Whether located in a large city or small town, nonprofits must be aware of the impact of social systems on its organization and the impact of its own activities on society. Society also has an impact on the success of fundraising. Shifts in demographics and social attitudes lead to changes in behavior. Trends in levels of civic participation, the formation of families, attitudes about work and leisure, levels of education and social mobility may all affect the environment in which a nonprofit operates. Differences in generational engagement and giving should also be examined.


The role of technology is increasing within nonprofits. Not only important for internal systems and support, technology is now a part of how nonprofits fundraise, collect and share information about impact, tell our stories and advocate. Nonprofits need to be tech-savvy. The internet, social media and other digital communications methods should be an integral part of informing potential and current volunteers and funders about what your nonprofit is doing, the progress made toward your mission and how your organization is impacting the community.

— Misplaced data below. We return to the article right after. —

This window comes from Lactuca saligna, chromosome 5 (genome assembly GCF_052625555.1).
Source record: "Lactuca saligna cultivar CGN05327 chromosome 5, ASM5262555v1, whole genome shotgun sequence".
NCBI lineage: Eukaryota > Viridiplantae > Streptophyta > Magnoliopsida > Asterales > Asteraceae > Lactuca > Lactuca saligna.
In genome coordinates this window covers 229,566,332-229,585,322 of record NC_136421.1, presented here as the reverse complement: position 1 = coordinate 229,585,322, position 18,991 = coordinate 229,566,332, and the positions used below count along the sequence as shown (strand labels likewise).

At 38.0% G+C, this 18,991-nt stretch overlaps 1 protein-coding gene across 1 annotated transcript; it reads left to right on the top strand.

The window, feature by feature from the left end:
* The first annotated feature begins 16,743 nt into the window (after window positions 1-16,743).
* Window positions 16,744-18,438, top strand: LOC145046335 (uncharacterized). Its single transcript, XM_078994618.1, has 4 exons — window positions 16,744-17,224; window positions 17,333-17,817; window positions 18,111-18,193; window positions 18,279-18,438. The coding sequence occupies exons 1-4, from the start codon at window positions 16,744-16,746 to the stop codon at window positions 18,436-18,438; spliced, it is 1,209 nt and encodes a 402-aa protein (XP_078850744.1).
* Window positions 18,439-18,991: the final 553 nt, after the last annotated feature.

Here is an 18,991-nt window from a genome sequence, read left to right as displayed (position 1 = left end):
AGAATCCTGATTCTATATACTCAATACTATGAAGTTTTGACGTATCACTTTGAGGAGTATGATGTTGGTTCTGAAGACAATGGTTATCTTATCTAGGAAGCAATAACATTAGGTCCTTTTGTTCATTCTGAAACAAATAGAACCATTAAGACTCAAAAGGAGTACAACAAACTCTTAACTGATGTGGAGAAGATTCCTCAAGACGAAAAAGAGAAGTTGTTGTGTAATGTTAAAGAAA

Don’t have a tech-savvy staffer? One or more volunteers may be happy to help train and/or mentor staff on social media. A volunteer who is very involved with your organization might even handle some social media for you, such as regularly updating your Facebook page or Twitter account. It is impossible to deny the pervasiveness of social media platforms such as Facebook, Twitter, Instagram, LinkedIn and blogs. Social media has proven to be so influential that many industries and nonprofit organizations have implemented it in their communications and marketing strategies.